Gave this game a try, and really didn't get into it. Of course, by that time I had played Kingdom Hearts, Final Fantasy X, Rogue Galaxy, Dragon Quest VIII...
Xenosaga Episode I: Der Wille zur Macht Review
Not everyone will enjoy Xenosaga, but serious fans of RPGs or anime almost certainly will.
No other single game to date is as story-driven as Xenosaga Episode I: Der Wille zur Macht, a rather conventional RPG at its core, but one with an exhaustively detailed and occasionally long-winded narrative. Playing through Xenosaga involves watching an inspired anime sci-fi miniseries unfold, as the game packs in literally hours upon hours of noninteractive 3D cutscenes. Often, you do more watching than playing, so if you're the sort who gets frustrated at having to sit through cutscenes, then do yourself a favor and don't bother with this game. Also, the emphasis on story means that Xenosaga isn't always the most riveting gameplay experience. However, the story is what will prove to be the main attraction for many fans of the genre--especially for fans of Xenogears, a daring 1998 RPG published by Square that, like Xenosaga, is long, complex, and heavily focused on storytelling. Both games' stories touch on some decidedly sensitive subjects, most notably by making numerous allusions to various religious faiths--and in this case, all in the context of a sweeping, melodramatic space opera. Not everyone will enjoy Xenosaga, but serious fans of RPGs or anime almost certainly will. Regardless, Xenosaga is by all means an impressive and genuine effort, one that legitimately deserves both praise and attention.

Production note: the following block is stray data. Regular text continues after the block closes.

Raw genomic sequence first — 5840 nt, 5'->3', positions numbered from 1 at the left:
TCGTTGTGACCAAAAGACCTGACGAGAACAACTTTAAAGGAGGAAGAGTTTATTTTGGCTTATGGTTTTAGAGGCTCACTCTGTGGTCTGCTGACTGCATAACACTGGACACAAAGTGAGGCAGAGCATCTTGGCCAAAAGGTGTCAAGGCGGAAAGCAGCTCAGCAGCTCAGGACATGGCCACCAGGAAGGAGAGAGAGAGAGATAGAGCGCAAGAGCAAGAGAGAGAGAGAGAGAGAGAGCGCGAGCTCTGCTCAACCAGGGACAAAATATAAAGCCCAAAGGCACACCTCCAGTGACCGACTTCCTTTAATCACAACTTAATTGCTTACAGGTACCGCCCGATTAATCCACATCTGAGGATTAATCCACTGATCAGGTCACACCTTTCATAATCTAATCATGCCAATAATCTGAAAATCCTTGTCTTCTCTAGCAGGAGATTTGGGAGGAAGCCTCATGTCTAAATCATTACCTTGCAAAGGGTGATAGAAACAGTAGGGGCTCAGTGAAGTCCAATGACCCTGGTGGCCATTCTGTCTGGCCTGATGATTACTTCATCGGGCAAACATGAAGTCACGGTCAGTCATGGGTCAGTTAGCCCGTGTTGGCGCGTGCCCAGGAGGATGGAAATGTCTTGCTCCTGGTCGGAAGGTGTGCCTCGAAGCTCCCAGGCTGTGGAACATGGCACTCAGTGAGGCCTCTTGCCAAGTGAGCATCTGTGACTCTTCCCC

Published by Namco rather than Square but designed by the same developers as Xenogears, Xenosaga isn't directly related to Square's cult classic, but the similarities between these games will be unmistakable to those who remember Xenogears. Xenosaga is a science-fiction-themed game set thousands of years in the future, when humankind is being threatened by a mysterious, ethereal alien menace called the gnosis. Shion Uzuki is a young scientist heading up the development of a female android equipped to deal with these bizarre monstrosities. To say much more about the story would be to give away some of its surprises, but suffice it to say that some surprising events bring Shion and her android creation into league with some other unusual characters who, coincidentally or not, are headed to the same destination. Along the way, they will face the wrath of the gnosis, a number of shadowy political factions, a deranged and masochistic villain, and more in a story that's rife with intrigue. All this unfolds in cutscenes that sometimes go on for more than 30 minutes at a time, so thankfully you can pause them. Unfortunately, you can't turn off the subtitles, even though the cutscenes feature full speech.